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AIT (Fort Gordon - Georgia)

Graduation Photos

posted Nov 27, 2011, 3:07 AM by Brandon McGuire

I’m currently on leave enjoying time with friends and family. I thought I would post some pics from graduation day. I plan on resuming the blog once I am finished with leave and head to Korea.



I was the fist one up so they could announce the distinguished honor graduate and tell all about what it is and how I earned it.



I then had to stay at the center of the stage after receiving my certificate while more was read about me and the distinguished honor graduate



Formed up outside getting ready to shake hands with all the brass



Our company commander (the lady) shaking hands with us



Sergeant Kent (aka daddy...aka The Rock) with all of his boys that lived in RBK at some point



Me and my lovely wife



Me, the young Hawaiian and PFC Metal



Last picture with some of the guys from Charlie before I sprinted up and changed clothes to get the heck outta here!!!

AIT Conclusion

posted Nov 27, 2011, 2:58 AM by Brandon McGuire

(Original Date: Friday, November 12, 2010)


AIT has been both a rewarding and trying experience for me. 


School ... I studied my butt off for some classes and coasted through others. I am very excited that my hard work paid off and I was able to graduate at the top of my class. Everything is rushed compared to a normal college class. They squeeze quite a bit of information into a short period of time, so make sure you don't fall asleep or miss too many days of class.


I would really suggest a laptop and internet access. It will definitely help for school and some of the other online courses you may need to take while in AIT. If you don't have a laptop you will need to visit the library or education center and use their computers. Not only was a laptop good for school, it also became a main source for entertainment. It's hard to rely on being able to watch what you want to on a day room TV, plus if you're in the day room right in the middle of a show or a movie, a sergeant can walk in at any time and ruin it for you. On my laptop I was able to watch a number of movies and tv shows in the relative privacy of my own room. Everyone seems to have an incredibly large library of movies that they share so it's pretty easy to find something to watch.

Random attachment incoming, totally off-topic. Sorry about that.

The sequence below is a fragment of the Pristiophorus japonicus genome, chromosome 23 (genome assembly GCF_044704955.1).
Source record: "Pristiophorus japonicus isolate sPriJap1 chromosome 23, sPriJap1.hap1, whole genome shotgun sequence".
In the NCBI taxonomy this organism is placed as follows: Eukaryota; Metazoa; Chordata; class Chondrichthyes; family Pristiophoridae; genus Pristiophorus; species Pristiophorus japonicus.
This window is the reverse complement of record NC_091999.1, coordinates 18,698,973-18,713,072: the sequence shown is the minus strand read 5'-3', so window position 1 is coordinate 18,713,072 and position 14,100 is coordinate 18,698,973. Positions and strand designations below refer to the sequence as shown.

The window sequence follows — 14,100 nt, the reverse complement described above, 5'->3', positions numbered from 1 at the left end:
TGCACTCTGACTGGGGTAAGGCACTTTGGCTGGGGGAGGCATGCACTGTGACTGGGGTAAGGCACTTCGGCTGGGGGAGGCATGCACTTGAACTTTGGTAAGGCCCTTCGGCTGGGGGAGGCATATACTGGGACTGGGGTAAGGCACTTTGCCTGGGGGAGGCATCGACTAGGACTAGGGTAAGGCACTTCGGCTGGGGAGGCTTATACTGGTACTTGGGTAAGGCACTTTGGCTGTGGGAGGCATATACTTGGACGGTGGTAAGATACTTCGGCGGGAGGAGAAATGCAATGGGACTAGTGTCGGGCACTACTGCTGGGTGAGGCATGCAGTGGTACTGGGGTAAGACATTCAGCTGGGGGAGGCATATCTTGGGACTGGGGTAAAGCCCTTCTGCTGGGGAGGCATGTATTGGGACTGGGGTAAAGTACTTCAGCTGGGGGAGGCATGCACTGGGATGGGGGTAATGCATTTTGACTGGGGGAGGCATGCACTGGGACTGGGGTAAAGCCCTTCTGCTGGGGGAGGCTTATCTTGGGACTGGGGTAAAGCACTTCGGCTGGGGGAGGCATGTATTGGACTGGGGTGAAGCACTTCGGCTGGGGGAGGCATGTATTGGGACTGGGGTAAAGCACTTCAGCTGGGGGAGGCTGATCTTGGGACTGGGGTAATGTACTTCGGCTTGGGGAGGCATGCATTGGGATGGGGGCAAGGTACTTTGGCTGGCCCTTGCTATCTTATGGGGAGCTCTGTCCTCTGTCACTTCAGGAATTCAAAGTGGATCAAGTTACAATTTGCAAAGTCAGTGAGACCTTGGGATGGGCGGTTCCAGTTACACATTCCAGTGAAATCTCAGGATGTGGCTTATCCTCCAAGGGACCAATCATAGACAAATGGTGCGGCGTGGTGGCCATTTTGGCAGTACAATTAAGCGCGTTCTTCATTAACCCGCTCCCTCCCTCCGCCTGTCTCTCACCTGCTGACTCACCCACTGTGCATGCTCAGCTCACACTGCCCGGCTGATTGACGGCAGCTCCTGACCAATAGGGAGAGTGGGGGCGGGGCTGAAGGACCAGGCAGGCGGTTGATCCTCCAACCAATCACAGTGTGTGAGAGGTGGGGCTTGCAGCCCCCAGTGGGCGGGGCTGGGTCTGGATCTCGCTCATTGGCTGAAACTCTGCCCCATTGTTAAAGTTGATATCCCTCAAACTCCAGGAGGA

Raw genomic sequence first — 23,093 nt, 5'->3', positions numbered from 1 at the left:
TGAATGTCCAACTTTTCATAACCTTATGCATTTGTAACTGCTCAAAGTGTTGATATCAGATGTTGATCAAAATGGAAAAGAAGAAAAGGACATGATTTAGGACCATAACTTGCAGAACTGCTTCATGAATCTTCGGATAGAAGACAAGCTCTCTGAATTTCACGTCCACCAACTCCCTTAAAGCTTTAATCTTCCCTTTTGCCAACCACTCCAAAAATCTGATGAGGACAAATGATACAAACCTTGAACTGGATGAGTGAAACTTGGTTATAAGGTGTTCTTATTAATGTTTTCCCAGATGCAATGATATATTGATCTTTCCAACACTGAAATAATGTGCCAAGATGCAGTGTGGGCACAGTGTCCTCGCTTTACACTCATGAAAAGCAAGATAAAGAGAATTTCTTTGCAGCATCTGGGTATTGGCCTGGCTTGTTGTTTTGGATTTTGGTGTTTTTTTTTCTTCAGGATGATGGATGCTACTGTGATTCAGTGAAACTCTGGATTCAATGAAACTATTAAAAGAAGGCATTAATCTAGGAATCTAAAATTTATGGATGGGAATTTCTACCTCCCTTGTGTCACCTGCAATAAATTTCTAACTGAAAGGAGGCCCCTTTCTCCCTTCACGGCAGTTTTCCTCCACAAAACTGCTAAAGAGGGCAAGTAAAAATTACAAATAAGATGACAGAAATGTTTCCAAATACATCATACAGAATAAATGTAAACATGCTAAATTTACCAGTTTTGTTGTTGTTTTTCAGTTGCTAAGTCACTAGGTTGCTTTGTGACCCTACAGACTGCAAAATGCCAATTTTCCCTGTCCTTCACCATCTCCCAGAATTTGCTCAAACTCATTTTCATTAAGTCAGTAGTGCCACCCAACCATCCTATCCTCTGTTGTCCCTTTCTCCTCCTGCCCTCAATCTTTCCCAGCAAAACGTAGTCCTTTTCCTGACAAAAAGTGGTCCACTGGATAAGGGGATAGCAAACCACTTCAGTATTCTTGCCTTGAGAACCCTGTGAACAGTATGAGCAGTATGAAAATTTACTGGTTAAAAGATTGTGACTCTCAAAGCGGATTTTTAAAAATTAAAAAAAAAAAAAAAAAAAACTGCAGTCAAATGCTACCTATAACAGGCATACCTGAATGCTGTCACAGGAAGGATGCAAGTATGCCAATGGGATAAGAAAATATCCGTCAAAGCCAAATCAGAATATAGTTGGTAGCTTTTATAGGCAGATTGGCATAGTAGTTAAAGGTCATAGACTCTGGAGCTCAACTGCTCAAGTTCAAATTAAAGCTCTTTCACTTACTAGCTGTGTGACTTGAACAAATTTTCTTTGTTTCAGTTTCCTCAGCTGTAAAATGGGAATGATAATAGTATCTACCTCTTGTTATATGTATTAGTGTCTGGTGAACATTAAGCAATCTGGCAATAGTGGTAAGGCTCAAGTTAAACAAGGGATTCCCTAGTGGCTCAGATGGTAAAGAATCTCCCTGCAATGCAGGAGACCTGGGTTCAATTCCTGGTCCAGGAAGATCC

I would strongly suggest (especially for the younger kids) enrolling in one of the savings plans that the army has to offer. It's kind of like a 401k for soldiers. Pick a percentage of your money to go in one of these plans and forget about it. Let it grow and you won't even miss the money because it comes out of your check before you even see it. AIT makes it very easy for you to spend your money. I witnessed a lot of guys running out of money before their next paycheck would come. Be careful and make sure to only spend money when you need to. 


Try your hardest to let the stupid things roll off your back. There are going to be a whole mess of NCOs that don't give a damn about you. There some that care about the soldiers that they are in charge of, but they seem to be few and far between. I know it can be frustrating for them dealing with a bunch of kids right out of high school, but it was also very frustrating for me being treated like a kid. Privates in general here get treated like crap. This even goes for the army civilians on post. They treat the privates like crap because they know the privates can't do a thing about it. This can wear on you after 6 months of AIT and it was one of the things I hated the most about this experience.


It also gets tiring dealing with NCOs who need to have their egos stroked. You'll run into sergeants all the time that like to yell at privates just for the heck of it. I guess it makes them feel better. PFC Metal swore they had a quota kind of like cops and speeding tickets. Every NCO needs to get so many good yelling in each day to meet their quota. 


One of the great things about AIT however was the fellow soldiers. You bond with other soldiers that you live with this whole time. You are all going through the same crap every day. You'll make friends and these friendships will help with all the other negative things that seem to pile up during AIT. I have a lot of fond memories of all the funny and crazy things we all did together.



Anonymous
Congrats Distinguished Honor Grad!  I've been reading your blog for sometime now.  It's a great resource for those thinking about becoming a Soldier.  Keep up the good work at your next assignment and throughout your career in the Army -- you've chosen an honorable profession.

2LT Hunter
Tuesday, November 23, 2010 - 11:25 AM

Graduation - Day 146

posted Nov 26, 2011, 7:09 PM by Brandon McGuire


Right after graduation we formed up outside. I’m on the far left with two of the honor graduates to the right.


(Original Date: Wednesday, November 10, 2010)


Today is graduation day…wow it's kind of hard to believe after all this time here, that I will be finished soon. The morning started off with the PT formation as usual. This time however, we were asked if we wanted to donate blood instead of doing PT. It's for a good cause and I wasn't feeling very motivated after the waste of time last night so I thought I would volunteer for it. I found out that because of my smallpox shot and because I've received a tattoo in Georgia within the last year, that I was ineligible to donate. So instead of donating blood I ate breakfast. Because I finished before the PT formation came back I was able to take a nice long hot shower as well….this day is going to be a good day!